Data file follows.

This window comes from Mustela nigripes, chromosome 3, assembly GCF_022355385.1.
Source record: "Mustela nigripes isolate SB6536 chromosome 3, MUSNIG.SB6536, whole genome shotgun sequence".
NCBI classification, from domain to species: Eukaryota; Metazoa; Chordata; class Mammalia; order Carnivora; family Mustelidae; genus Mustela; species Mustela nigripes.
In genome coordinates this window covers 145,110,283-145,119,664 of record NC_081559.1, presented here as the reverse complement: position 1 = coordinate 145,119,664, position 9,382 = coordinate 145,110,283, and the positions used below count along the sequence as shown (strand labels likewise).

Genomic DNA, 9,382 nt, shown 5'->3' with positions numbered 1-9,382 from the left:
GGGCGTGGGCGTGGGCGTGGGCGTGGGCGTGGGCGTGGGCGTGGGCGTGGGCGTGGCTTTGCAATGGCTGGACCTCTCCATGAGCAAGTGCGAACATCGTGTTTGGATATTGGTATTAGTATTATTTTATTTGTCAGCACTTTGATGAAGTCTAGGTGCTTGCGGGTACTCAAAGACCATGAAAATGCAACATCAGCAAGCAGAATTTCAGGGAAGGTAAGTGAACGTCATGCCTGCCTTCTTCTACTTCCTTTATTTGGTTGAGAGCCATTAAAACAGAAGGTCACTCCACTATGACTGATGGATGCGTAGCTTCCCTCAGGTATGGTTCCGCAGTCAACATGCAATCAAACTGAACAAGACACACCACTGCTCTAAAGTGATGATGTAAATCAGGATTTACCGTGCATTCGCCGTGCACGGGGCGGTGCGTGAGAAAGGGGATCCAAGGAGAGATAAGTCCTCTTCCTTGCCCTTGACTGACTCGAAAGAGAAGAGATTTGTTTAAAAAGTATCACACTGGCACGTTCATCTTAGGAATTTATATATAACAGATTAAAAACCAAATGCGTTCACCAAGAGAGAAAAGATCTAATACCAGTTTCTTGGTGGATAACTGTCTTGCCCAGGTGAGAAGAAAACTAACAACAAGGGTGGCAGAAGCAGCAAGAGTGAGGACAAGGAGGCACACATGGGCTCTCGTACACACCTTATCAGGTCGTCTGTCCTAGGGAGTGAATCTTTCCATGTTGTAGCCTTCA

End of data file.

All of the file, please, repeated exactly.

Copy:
This window comes from Mustela nigripes, chromosome 3, assembly GCF_022355385.1.
Source record: "Mustela nigripes isolate SB6536 chromosome 3, MUSNIG.SB6536, whole genome shotgun sequence".
NCBI classification, from domain to species: Eukaryota; Metazoa; Chordata; class Mammalia; order Carnivora; family Mustelidae; genus Mustela; species Mustela nigripes.
In genome coordinates this window covers 145,110,283-145,119,664 of record NC_081559.1, presented here as the reverse complement: position 1 = coordinate 145,119,664, position 9,382 = coordinate 145,110,283, and the positions used below count along the sequence as shown (strand labels likewise).

Genomic DNA, 9,382 nt, shown 5'->3' with positions numbered 1-9,382 from the left:
GGGCGTGGGCGTGGGCGTGGGCGTGGGCGTGGGCGTGGGCGTGGGCGTGGGCGTGGCTTTGCAATGGCTGGACCTCTCCATGAGCAAGTGCGAACATCGTGTTTGGATATTGGTATTAGTATTATTTTATTTGTCAGCACTTTGATGAAGTCTAGGTGCTTGCGGGTACTCAAAGACCATGAAAATGCAACATCAGCAAGCAGAATTTCAGGGAAGGTAAGTGAACGTCATGCCTGCCTTCTTCTACTTCCTTTATTTGGTTGAGAGCCATTAAAACAGAAGGTCACTCCACTATGACTGATGGATGCGTAGCTTCCCTCAGGTATGGTTCCGCAGTCAACATGCAATCAAACTGAACAAGACACACCACTGCTCTAAAGTGATGATGTAAATCAGGATTTACCGTGCATTCGCCGTGCACGGGGCGGTGCGTGAGAAAGGGGATCCAAGGAGAGATAAGTCCTCTTCCTTGCCCTTGACTGACTCGAAAGAGAAGAGATTTGTTTAAAAAGTATCACACTGGCACGTTCATCTTAGGAATTTATATATAACAGATTAAAAACCAAATGCGTTCACCAAGAGAGAAAAGATCTAATACCAGTTTCTTGGTGGATAACTGTCTTGCCCAGGTGAGAAGAAAACTAACAACAAGGGTGGCAGAAGCAGCAAGAGTGAGGACAAGGAGGCACACATGGGCTCTCGTACACACCTTATCAGGTCGTCTGTCCTAGGGAGTGAATCTTTCCATGTTGTAGCCTTCA